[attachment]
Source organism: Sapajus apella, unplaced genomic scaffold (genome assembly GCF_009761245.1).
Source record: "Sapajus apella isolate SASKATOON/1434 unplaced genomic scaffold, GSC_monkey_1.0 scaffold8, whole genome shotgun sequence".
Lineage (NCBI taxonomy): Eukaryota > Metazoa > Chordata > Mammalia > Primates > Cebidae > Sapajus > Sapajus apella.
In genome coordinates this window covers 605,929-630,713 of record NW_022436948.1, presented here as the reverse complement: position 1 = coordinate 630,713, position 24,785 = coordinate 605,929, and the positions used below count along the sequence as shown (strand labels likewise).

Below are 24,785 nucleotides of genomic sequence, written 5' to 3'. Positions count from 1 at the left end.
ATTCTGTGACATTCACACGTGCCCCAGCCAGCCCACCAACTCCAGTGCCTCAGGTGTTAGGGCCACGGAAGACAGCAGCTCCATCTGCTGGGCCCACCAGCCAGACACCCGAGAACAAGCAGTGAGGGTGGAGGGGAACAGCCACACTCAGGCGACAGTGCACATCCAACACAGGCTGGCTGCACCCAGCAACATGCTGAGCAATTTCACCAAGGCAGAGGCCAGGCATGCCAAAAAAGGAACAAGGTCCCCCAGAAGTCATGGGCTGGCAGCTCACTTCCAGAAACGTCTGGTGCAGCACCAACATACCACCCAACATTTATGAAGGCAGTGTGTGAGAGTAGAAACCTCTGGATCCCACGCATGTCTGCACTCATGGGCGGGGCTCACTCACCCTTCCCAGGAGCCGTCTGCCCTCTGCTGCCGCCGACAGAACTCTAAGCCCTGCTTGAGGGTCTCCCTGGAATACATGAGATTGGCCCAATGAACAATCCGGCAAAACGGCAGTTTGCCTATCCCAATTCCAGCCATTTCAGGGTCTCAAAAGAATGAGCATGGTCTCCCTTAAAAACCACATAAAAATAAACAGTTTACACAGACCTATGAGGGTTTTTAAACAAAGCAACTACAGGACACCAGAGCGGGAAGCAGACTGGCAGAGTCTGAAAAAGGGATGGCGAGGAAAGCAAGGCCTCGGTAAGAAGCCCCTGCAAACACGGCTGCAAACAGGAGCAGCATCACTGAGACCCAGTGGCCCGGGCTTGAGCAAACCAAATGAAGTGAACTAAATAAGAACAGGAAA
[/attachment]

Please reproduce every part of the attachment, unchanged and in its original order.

Source organism: Sapajus apella, unplaced genomic scaffold (genome assembly GCF_009761245.1).
Source record: "Sapajus apella isolate SASKATOON/1434 unplaced genomic scaffold, GSC_monkey_1.0 scaffold8, whole genome shotgun sequence".
Lineage (NCBI taxonomy): Eukaryota > Metazoa > Chordata > Mammalia > Primates > Cebidae > Sapajus > Sapajus apella.
In genome coordinates this window covers 605,929-630,713 of record NW_022436948.1, presented here as the reverse complement: position 1 = coordinate 630,713, position 24,785 = coordinate 605,929, and the positions used below count along the sequence as shown (strand labels likewise).

Below are 24,785 nucleotides of genomic sequence, written 5' to 3'. Positions count from 1 at the left end.
ATTCTGTGACATTCACACGTGCCCCAGCCAGCCCACCAACTCCAGTGCCTCAGGTGTTAGGGCCACGGAAGACAGCAGCTCCATCTGCTGGGCCCACCAGCCAGACACCCGAGAACAAGCAGTGAGGGTGGAGGGGAACAGCCACACTCAGGCGACAGTGCACATCCAACACAGGCTGGCTGCACCCAGCAACATGCTGAGCAATTTCACCAAGGCAGAGGCCAGGCATGCCAAAAAAGGAACAAGGTCCCCCAGAAGTCATGGGCTGGCAGCTCACTTCCAGAAACGTCTGGTGCAGCACCAACATACCACCCAACATTTATGAAGGCAGTGTGTGAGAGTAGAAACCTCTGGATCCCACGCATGTCTGCACTCATGGGCGGGGCTCACTCACCCTTCCCAGGAGCCGTCTGCCCTCTGCTGCCGCCGACAGAACTCTAAGCCCTGCTTGAGGGTCTCCCTGGAATACATGAGATTGGCCCAATGAACAATCCGGCAAAACGGCAGTTTGCCTATCCCAATTCCAGCCATTTCAGGGTCTCAAAAGAATGAGCATGGTCTCCCTTAAAAACCACATAAAAATAAACAGTTTACACAGACCTATGAGGGTTTTTAAACAAAGCAACTACAGGACACCAGAGCGGGAAGCAGACTGGCAGAGTCTGAAAAAGGGATGGCGAGGAAAGCAAGGCCTCGGTAAGAAGCCCCTGCAAACACGGCTGCAAACAGGAGCAGCATCACTGAGACCCAGTGGCCCGGGCTTGAGCAAACCAAATGAAGTGAACTAAATAAGAACAGGAAA